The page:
Besides being a waiter and a bartender, Kelly can also cook “a beef tenderloin, or fried fish and oysters.” He takes pride in his skill at decorating trays and can handle a Christmas tree. “A genteel way of being a good person and a good waiter: that’s my signature,” Kelly says. The result? “You’re not treated as a waiter, you’re treated as a person.”

Like Rudy Winford, George Clark began as a waiter at a club, in his case the Petroleum Club. “I had twin daughters, so I started working at night at the restaurant at the Hilton.” From there he moved on to work at parties and a full-time job with a family. “In order to give good service, you’ve got to have a passion for what you’re doing,” he says.

Hill Carrere started at the time of the Republican Convention in 1988. “My sister was working at the Job Corps and they needed adult supervisors to help with convention work – I went along more as a chaperon.” The head caterer asked for his number, and that began his second career. “Right now I’m the Demolition Coordinator for the City of New Orleans,” Carrere says. “Being a waiter has always been a part time thing for me.”

His secret? “Folks always want to be around folks who are positive. You have to genuinely like what you’re doing.” Carrere always comes prepared. “Most waiters carry little bags with them. I have bar tools, a wine opener, a pourer, a little knife, a tray, sometimes they ask you to bring an extra martini shaker or some ice.”

Byron McDonald, son of Alden McDonald Sr., learned early on the importance of a good work ethic. “I’ve always had more than one job,” Byron McDonald says. One career was with the U.S. Post Office. Today, he operates Byron’s Professional Waiter Service at 2936 Conti St., supplying all the assistance needed for caterers or others to put on an event. He insists on staff he can recommend. “People come in, they have to have the right attitude and that’s hard to find. A waiter’s job is only for people who don’t mind working!”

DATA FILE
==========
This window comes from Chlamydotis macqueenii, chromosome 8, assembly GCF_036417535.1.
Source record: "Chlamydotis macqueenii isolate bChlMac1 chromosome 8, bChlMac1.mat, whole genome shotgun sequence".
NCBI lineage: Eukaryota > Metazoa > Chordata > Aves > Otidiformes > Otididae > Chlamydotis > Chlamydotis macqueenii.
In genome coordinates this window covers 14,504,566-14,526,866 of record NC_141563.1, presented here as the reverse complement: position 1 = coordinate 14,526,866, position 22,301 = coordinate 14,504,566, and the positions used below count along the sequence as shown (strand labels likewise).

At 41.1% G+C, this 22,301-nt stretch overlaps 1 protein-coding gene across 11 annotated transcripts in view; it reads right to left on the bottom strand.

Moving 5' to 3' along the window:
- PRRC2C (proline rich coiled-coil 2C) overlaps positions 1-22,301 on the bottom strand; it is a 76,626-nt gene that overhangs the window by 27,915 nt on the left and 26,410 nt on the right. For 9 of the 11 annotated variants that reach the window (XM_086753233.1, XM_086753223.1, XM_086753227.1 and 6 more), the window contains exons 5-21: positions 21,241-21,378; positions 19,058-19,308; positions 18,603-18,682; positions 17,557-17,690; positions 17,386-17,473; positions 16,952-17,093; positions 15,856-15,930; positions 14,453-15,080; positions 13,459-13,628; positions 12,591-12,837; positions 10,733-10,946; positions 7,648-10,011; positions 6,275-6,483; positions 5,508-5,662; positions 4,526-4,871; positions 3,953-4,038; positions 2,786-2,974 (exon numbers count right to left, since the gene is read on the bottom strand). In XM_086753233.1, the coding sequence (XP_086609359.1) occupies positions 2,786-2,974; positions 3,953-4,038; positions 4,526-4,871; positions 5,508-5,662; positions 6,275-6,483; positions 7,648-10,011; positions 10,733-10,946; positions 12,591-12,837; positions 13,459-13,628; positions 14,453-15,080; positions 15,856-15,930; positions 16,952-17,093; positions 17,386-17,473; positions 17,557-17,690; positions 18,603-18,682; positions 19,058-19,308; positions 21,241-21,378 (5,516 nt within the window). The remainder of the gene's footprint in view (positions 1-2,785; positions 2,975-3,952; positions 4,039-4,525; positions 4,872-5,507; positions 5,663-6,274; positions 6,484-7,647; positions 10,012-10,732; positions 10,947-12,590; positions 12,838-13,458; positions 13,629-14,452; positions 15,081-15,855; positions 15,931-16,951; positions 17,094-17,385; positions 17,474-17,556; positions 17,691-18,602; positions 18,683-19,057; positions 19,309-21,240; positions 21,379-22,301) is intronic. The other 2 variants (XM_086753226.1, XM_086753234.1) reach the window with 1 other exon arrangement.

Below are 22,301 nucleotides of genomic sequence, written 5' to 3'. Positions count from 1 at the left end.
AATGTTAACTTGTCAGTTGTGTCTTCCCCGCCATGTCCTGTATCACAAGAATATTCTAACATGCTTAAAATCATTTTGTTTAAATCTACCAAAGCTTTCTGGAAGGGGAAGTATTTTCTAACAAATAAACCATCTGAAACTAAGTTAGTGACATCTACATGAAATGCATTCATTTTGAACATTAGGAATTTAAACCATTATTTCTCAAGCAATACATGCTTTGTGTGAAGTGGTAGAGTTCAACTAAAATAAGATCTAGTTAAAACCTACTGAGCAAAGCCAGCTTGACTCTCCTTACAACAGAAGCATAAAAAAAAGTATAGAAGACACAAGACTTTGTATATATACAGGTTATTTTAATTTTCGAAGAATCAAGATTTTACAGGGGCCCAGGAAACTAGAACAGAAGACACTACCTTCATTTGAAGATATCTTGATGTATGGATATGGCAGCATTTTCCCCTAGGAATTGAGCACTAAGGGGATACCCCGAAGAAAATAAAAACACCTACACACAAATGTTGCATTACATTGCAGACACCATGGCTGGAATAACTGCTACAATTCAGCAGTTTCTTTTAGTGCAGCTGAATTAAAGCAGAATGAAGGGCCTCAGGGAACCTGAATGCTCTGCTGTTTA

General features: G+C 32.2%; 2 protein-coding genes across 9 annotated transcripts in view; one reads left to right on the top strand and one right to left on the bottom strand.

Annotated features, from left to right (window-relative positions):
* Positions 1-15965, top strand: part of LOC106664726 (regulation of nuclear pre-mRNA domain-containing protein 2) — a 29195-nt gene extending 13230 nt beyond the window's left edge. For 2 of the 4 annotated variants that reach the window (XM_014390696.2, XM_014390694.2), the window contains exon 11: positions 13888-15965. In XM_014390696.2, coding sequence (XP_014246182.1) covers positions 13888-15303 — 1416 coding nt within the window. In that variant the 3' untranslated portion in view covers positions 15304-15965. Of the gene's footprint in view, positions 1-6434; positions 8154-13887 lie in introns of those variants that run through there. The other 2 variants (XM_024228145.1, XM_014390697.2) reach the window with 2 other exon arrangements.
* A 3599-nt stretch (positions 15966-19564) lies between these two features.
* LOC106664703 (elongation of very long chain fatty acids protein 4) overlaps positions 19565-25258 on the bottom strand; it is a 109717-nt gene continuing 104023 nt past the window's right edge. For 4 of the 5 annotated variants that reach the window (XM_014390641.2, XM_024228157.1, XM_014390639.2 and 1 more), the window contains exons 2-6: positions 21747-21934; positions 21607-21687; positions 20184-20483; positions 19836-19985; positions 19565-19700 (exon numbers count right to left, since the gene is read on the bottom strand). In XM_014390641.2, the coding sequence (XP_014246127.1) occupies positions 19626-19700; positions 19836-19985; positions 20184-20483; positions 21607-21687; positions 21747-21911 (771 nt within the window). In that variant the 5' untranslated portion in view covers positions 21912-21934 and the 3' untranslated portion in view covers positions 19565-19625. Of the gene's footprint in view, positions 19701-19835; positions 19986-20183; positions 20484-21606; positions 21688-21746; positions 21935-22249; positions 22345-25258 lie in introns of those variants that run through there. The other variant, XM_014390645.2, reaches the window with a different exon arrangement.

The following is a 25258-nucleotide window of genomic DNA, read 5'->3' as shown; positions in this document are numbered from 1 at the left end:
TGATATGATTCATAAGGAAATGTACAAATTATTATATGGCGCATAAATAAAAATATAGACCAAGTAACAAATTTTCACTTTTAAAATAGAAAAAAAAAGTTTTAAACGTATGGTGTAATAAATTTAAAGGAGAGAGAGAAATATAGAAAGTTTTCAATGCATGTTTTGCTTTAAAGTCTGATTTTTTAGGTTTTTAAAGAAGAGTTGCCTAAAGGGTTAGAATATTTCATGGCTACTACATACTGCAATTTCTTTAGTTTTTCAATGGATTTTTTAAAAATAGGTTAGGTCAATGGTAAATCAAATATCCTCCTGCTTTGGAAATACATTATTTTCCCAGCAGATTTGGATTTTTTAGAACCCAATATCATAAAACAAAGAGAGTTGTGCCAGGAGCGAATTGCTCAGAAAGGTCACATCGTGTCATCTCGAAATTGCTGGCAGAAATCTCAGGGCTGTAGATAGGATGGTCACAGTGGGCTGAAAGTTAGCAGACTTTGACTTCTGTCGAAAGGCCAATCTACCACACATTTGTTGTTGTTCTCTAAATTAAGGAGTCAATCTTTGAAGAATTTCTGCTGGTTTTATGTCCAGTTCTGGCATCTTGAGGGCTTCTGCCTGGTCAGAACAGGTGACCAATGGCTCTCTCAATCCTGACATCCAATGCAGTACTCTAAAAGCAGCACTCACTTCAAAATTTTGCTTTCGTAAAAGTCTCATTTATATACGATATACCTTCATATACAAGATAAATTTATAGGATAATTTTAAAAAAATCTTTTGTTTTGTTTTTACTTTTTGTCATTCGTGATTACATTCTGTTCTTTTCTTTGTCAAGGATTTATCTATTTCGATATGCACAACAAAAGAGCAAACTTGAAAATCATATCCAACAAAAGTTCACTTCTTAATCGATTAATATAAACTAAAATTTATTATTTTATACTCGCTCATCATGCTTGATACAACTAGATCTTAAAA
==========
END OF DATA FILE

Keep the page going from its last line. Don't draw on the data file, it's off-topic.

Every one of the men interviewed had a difficult time in Hurricane Katrina and with rebuilding afterwards. And not everyone returned. Byron McDonald today has fewer names on his roster than before the storm.  
   
Perhaps the most telling Katrina story about the importance of these men to the city comes from James Kelly. “When I got home there were only two of us back in New Orleans. People greeted us with open arms! They gave us whatever we needed – we went right back into business!”




For some it’s a career, but for many people being part of a catering company’s “wait staff” is a second job. There is even a shade of nail polish named “I’m Really Not a Waitress” and The New York Times acknowledged the trend of part-time employees in food service coming from fashion and the theater in a May 2012, article on “Cater-Waiters.” Primary or secondary, it can be lucrative work for New Orleanians. In Louisiana in ’12, there were 2,690 food service jobs in non-restaurant locations (including private homes). That will increase to 2,869 by 2020, according to the U.S. Department of Labor Occupational Employment Statistics.